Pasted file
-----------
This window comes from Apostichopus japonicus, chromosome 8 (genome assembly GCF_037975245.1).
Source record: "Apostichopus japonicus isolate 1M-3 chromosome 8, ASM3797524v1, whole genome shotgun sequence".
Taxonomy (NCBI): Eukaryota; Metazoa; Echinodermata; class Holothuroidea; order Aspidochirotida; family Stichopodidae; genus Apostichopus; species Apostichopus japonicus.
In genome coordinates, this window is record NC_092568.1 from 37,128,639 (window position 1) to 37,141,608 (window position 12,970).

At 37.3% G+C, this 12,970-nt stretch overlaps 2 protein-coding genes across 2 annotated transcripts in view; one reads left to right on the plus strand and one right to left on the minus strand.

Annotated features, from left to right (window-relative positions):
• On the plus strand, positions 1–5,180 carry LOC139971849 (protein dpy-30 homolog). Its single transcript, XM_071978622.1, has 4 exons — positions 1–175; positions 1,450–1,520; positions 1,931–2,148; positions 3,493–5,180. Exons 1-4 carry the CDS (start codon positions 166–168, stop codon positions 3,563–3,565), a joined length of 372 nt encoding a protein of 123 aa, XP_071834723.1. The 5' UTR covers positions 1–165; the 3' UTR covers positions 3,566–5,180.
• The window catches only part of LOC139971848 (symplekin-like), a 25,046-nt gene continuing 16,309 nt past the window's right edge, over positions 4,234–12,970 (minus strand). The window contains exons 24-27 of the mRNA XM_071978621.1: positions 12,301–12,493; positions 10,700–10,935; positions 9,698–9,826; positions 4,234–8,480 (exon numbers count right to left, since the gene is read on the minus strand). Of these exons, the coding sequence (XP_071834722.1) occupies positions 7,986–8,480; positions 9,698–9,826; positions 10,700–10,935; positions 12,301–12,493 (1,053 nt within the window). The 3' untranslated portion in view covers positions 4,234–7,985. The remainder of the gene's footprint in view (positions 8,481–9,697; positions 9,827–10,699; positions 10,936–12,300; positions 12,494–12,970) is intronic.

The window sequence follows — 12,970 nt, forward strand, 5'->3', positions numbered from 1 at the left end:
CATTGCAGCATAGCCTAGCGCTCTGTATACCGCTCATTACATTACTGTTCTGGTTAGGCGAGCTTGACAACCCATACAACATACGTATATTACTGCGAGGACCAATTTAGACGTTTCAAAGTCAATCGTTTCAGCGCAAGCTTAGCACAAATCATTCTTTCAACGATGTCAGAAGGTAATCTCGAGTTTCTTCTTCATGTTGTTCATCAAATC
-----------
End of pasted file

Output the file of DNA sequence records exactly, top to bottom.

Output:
This window comes from Apostichopus japonicus, chromosome 8 (genome assembly GCF_037975245.1).
Source record: "Apostichopus japonicus isolate 1M-3 chromosome 8, ASM3797524v1, whole genome shotgun sequence".
Taxonomy (NCBI): Eukaryota; Metazoa; Echinodermata; class Holothuroidea; order Aspidochirotida; family Stichopodidae; genus Apostichopus; species Apostichopus japonicus.
In genome coordinates, this window is record NC_092568.1 from 37,128,639 (window position 1) to 37,141,608 (window position 12,970).

At 37.3% G+C, this 12,970-nt stretch overlaps 2 protein-coding genes across 2 annotated transcripts in view; one reads left to right on the plus strand and one right to left on the minus strand.

Annotated features, from left to right (window-relative positions):
• On the plus strand, positions 1–5,180 carry LOC139971849 (protein dpy-30 homolog). Its single transcript, XM_071978622.1, has 4 exons — positions 1–175; positions 1,450–1,520; positions 1,931–2,148; positions 3,493–5,180. Exons 1-4 carry the CDS (start codon positions 166–168, stop codon positions 3,563–3,565), a joined length of 372 nt encoding a protein of 123 aa, XP_071834723.1. The 5' UTR covers positions 1–165; the 3' UTR covers positions 3,566–5,180.
• The window catches only part of LOC139971848 (symplekin-like), a 25,046-nt gene continuing 16,309 nt past the window's right edge, over positions 4,234–12,970 (minus strand). The window contains exons 24-27 of the mRNA XM_071978621.1: positions 12,301–12,493; positions 10,700–10,935; positions 9,698–9,826; positions 4,234–8,480 (exon numbers count right to left, since the gene is read on the minus strand). Of these exons, the coding sequence (XP_071834722.1) occupies positions 7,986–8,480; positions 9,698–9,826; positions 10,700–10,935; positions 12,301–12,493 (1,053 nt within the window). The 3' untranslated portion in view covers positions 4,234–7,985. The remainder of the gene's footprint in view (positions 8,481–9,697; positions 9,827–10,699; positions 10,936–12,300; positions 12,494–12,970) is intronic.

The window sequence follows — 12,970 nt, forward strand, 5'->3', positions numbered from 1 at the left end:
CATTGCAGCATAGCCTAGCGCTCTGTATACCGCTCATTACATTACTGTTCTGGTTAGGCGAGCTTGACAACCCATACAACATACGTATATTACTGCGAGGACCAATTTAGACGTTTCAAAGTCAATCGTTTCAGCGCAAGCTTAGCACAAATCATTCTTTCAACGATGTCAGAAGGTAATCTCGAGTTTCTTCTTCATGTTGTTCATCAAATC